This book is designed as an overview and introduction to the music industries for undergraduate students, college students and interested observers. Chris Anderton, Martin James and I focus strongly on the changes in the contemporary environment, and the influence of digital technologies and new innovations on studio production, copyright law, distribution methods and independent music business strategies – as well as the concerns of the major music businesses across the sector.
Published by Sage (2012), the textbook is already widely in use in universities and colleges around the world.
Here’s the blurb:
Everyone knows music is big business, but do you really understand how ideas and inspiration become songs, products, downloads, concerts and careers? This textbook guides students to a full understanding of the processes that drive the music industries. More than just an expose or ‘how to’ guide, this book gives students the tools to make sense of technological change, socio-cultural processes, and the constantly shifting music business environment, putting them in the front line of innovation and entrepreneurship in the future.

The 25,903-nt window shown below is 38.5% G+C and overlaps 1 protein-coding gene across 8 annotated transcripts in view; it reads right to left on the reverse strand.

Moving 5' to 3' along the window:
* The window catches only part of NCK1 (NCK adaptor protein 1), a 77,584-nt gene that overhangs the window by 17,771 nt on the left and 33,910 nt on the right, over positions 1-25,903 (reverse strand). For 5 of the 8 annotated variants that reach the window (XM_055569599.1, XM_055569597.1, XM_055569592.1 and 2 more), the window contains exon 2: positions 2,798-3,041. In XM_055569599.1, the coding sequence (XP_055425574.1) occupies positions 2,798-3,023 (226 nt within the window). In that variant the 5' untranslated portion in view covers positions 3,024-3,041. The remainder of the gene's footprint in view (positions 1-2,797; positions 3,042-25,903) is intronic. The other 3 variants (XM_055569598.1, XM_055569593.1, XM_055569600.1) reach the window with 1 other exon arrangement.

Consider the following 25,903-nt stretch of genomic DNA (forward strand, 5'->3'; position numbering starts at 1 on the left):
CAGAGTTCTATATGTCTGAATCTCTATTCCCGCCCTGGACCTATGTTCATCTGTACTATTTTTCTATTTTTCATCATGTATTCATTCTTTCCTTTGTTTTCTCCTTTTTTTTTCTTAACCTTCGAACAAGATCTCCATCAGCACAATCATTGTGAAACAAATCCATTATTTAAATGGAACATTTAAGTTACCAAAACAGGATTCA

Packed with case studies, this book:
– Takes the reader on a journey from Glastonbury and the X-Factor to house concerts and crowd-funded releases;
– Demystifies management, publishing and recording contracts, and the world of copyright, intellectual property and music piracy;
– Explains how digital technologies have changed almost all aspects of music making, performing, promotion and consumption;
– Explores all levels of the music industries, from micro-independent businesses to corporate conglomerates;
– Enables students to meet the challenge of the transforming music industries.
This is the must-have primer for understanding and getting ahead in the music industries. It is essential reading for students of popular music in media studies, sociology and musicology.